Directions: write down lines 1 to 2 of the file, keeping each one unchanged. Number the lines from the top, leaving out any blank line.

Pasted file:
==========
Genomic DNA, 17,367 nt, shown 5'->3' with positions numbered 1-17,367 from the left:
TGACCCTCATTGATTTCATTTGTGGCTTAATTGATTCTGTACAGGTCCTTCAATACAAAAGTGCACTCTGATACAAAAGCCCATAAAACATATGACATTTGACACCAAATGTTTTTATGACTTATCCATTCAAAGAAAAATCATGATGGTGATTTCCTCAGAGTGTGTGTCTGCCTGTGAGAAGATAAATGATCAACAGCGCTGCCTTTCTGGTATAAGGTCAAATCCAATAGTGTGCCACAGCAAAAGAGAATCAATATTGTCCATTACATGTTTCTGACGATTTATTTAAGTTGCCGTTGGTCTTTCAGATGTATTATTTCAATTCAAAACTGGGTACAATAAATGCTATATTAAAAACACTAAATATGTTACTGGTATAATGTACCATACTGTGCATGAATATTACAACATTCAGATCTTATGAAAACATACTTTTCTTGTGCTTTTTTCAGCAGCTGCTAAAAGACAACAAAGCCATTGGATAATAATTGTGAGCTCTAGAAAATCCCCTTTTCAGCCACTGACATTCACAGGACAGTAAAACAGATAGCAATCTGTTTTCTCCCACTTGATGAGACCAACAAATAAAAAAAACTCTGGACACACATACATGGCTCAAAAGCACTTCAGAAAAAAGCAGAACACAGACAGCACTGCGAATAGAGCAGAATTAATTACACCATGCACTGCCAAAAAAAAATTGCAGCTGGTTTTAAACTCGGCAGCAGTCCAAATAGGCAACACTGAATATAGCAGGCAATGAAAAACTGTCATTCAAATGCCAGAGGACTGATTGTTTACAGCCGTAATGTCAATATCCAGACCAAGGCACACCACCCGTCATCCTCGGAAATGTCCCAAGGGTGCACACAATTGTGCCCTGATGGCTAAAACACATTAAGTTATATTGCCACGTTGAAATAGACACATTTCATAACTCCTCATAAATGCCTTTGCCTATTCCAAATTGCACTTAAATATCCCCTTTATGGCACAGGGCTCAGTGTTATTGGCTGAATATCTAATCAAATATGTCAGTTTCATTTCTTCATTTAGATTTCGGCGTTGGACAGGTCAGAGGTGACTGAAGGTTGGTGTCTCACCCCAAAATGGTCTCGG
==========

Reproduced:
Genomic DNA, 17,367 nt, shown 5'->3' with positions numbered 1-17,367 from the left:
TGACCCTCATTGATTTCATTTGTGGCTTAATTGATTCTGTACAGGTCCTTCAATACAAAAGTGCACTCTGATACAAAAGCCCATAAAACATATGACATTTGACACCAAATGTTTTTATGACTTATCCATTCAAAGAAAAATCATGATGGTGATTTCCTCAGAGTGTGTGTCTGCCTGTGAGAAGATAAATGATCAACAGCGCTGCCTTTCTGGTATAAGGTCAAATCCAATAGTGTGCCACAGCAAAAGAGAATCAATATTGTCCATTACATGTTTCTGACGATTTATTTAAGTTGCCGTTGGTCTTTCAGATGTATTATTTCAATTCAAAACTGGGTACAATAAATGCTATATTAAAAACACTAAATATGTTACTGGTATAATGTACCATACTGTGCATGAATATTACAACATTCAGATCTTATGAAAACATACTTTTCTTGTGCTTTTTTCAGCAGCTGCTAAAAGACAACAAAGCCATTGGATAATAATTGTGAGCTCTAGAAAATCCCCTTTTCAGCCACTGACATTCACAGGACAGTAAAACAGATAGCAATCTGTTTTCTCCCACTTGATGAGACCAACAAATAAAAAAAACTCTGGACACACATACATGGCTCAAAAGCACTTCAGAAAAAAGCAGAACACAGACAGCACTGCGAATAGAGCAGAATTAATTACACCATGCACTGCCAAAAAAAAATTGCAGCTGGTTTTAAACTCGGCAGCAGTCCAAATAGGCAACACTGAATATAGCAGGCAATGAAAAACTGTCATTCAAATGCCAGAGGACTGATTGTTTACAGCCGTAATGTCAATATCCAGACCAAGGCACACCACCCGTCATCCTCGGAAATGTCCCAAGGGTGCACACAATTGTGCCCTGATGGCTAAAACACATTAAGTTATATTGCCACGTTGAAATAGACACATTTCATAACTCCTCATAAATGCCTTTGCCTATTCCAAATTGCACTTAAATATCCCCTTTATGGCACAGGGCTCAGTGTTATTGGCTGAATATCTAATCAAATATGTCAGTTTCATTTCTTCATTTAGATTTCGGCGTTGGACAGGTCAGAGGTGACTGAAGGTTGGTGTCTCACCCCAAAATGGTCTCGG